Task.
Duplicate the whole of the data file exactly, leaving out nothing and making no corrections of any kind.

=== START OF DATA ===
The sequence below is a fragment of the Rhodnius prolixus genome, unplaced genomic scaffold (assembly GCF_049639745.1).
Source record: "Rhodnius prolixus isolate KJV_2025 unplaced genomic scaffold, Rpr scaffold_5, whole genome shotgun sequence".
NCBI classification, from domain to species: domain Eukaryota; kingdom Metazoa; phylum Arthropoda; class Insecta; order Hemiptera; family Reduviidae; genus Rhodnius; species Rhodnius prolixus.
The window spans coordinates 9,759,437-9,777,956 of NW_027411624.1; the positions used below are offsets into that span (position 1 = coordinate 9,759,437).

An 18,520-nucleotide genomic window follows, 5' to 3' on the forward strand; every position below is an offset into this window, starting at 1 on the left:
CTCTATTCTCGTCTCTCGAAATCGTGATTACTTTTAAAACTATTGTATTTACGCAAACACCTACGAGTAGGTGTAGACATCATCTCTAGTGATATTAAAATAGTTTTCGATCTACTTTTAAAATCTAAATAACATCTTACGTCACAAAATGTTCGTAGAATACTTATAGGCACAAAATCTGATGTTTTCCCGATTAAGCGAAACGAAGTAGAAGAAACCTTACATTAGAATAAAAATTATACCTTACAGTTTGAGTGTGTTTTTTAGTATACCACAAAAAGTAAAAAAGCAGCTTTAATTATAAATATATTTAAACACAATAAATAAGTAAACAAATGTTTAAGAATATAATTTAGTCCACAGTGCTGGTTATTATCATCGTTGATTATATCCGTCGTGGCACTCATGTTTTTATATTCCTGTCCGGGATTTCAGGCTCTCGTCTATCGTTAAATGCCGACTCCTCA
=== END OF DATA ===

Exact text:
The sequence below is a fragment of the Rhodnius prolixus genome, unplaced genomic scaffold (assembly GCF_049639745.1).
Source record: "Rhodnius prolixus isolate KJV_2025 unplaced genomic scaffold, Rpr scaffold_5, whole genome shotgun sequence".
NCBI classification, from domain to species: domain Eukaryota; kingdom Metazoa; phylum Arthropoda; class Insecta; order Hemiptera; family Reduviidae; genus Rhodnius; species Rhodnius prolixus.
The window spans coordinates 9,759,437-9,777,956 of NW_027411624.1; the positions used below are offsets into that span (position 1 = coordinate 9,759,437).

An 18,520-nucleotide genomic window follows, 5' to 3' on the forward strand; every position below is an offset into this window, starting at 1 on the left:
CTCTATTCTCGTCTCTCGAAATCGTGATTACTTTTAAAACTATTGTATTTACGCAAACACCTACGAGTAGGTGTAGACATCATCTCTAGTGATATTAAAATAGTTTTCGATCTACTTTTAAAATCTAAATAACATCTTACGTCACAAAATGTTCGTAGAATACTTATAGGCACAAAATCTGATGTTTTCCCGATTAAGCGAAACGAAGTAGAAGAAACCTTACATTAGAATAAAAATTATACCTTACAGTTTGAGTGTGTTTTTTAGTATACCACAAAAAGTAAAAAAGCAGCTTTAATTATAAATATATTTAAACACAATAAATAAGTAAACAAATGTTTAAGAATATAATTTAGTCCACAGTGCTGGTTATTATCATCGTTGATTATATCCGTCGTGGCACTCATGTTTTTATATTCCTGTCCGGGATTTCAGGCTCTCGTCTATCGTTAAATGCCGACTCCTCA